Russian documents reveal a desire to sow racial discord – and violence – in the United States.


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Of Richard Engel, Kate Benyon-Tinker and Kennett Werner

LONDON – Russians who have been linked to interference in the 2016 US elections discussed ambitious plans to fuel unrest and even violence in the United States in 2018, according to documents reviewed by NBC News.

The documents – communications between members of Yevgeny Prigozhin, an oligarch linked to the Kremlin indicted by special adviser Robert Mueller for previous operations of influence against the United States – have traced a new plot to manipulate and radicalize African-Americans. Plans show that the Prigozhin circle sought to exploit racial tensions far beyond Russian social media and disinformation efforts related to the 2016 elections.

The documents were obtained through the Dossier Center, a London-based investigative project financed by the character of the Russian opposition Mikhail Khodorkovsky. NBC News did not independently verify the materials, but the forensic analysis of the Dossier Center appeared to support communications.

One document stated that the election of President Donald Trump had "deepened the conflicts in American society" and suggested that, if successful, the draft of influence would "undermine the territorial integrity of the country and the military potential and economic ".

The revelations arrive as US intelligence agencies warn of probable Russian interference in the 2020 elections.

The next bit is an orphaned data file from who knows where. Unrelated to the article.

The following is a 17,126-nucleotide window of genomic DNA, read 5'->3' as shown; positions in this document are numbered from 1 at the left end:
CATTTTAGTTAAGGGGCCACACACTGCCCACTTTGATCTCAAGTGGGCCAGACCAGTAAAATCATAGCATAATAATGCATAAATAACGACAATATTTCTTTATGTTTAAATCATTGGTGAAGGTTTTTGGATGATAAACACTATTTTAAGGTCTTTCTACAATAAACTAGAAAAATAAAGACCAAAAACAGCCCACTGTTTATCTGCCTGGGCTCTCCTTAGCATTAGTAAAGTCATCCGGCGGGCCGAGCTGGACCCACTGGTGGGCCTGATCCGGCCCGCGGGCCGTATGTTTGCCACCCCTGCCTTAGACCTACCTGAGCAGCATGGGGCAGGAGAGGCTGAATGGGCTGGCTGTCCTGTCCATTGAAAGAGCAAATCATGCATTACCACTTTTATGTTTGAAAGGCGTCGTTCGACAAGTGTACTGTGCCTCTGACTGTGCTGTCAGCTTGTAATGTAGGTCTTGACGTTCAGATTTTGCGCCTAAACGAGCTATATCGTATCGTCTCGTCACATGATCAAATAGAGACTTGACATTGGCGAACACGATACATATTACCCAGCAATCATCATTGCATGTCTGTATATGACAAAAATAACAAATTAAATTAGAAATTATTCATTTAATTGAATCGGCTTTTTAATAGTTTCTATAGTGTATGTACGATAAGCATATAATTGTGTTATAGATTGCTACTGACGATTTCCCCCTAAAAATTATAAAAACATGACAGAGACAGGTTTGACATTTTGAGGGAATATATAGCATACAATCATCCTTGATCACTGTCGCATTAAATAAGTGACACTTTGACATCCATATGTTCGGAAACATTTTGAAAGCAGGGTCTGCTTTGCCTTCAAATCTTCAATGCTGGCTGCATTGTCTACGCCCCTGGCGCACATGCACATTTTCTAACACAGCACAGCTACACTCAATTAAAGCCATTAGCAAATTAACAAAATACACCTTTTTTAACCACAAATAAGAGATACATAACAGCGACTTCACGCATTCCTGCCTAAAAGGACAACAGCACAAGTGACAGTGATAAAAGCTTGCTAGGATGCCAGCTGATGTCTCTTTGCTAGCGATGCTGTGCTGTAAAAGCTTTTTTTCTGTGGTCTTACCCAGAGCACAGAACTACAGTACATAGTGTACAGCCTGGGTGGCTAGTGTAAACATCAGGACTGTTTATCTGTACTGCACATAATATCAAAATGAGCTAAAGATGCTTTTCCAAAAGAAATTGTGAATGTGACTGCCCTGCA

The documents contained proposals for different ways to further exacerbate racial discord in the future, including a suggestion to recruit African Americans and transport them to camps in Africa "to prepare for combat and train for sabotage". These recruits would then be sent back to America fomenting violence and working to establish a Pan-African state in the southern United States, including South Carolina, Georgia, Alabama, Mississippi, and Louisiana.

There is no indication that the plan – which is light in detail – has ever been implemented, but offers a new example of the mentality around Russian efforts to sow discord in the United States.

The project, entitled "Development Strategy of a Pan-African State on US Territory", launched the idea of ​​recruiting previously imprisoned African American poor "who have experience in organized criminal groups" and members of "radical black movements for the participation "in actions of civil disobedience".

The objective was "to destabilize the internal situation in the United States".

Frank Figliuzzi, former counter-intelligence assistant at the FBI and a contributor to NBC News, who reviewed the documents, said he offered a warning to the United States.

"Regardless of whether or not these plans are an experiment in amateur thought, the fact that these people are talking about doing this should disturb Americans of all kinds," Figliuzzi said.

"The unfortunate reality is that we are seeing an opponent who will consider practically anything to get what he wants, and if that means violence or breaking America along racial lines or eroding our trust in institutions, they will."

Some of the documents appear to have been sent by Dzheykhun "Jay" Aslanov, an employee of the Internet Research Agency, the troll farm in St. Petersburg that played a key role in the 2016 Russian meddling campaign. Aslanov was one of the 13 Russians indicted by Mueller in February 2018 for his role with IRA.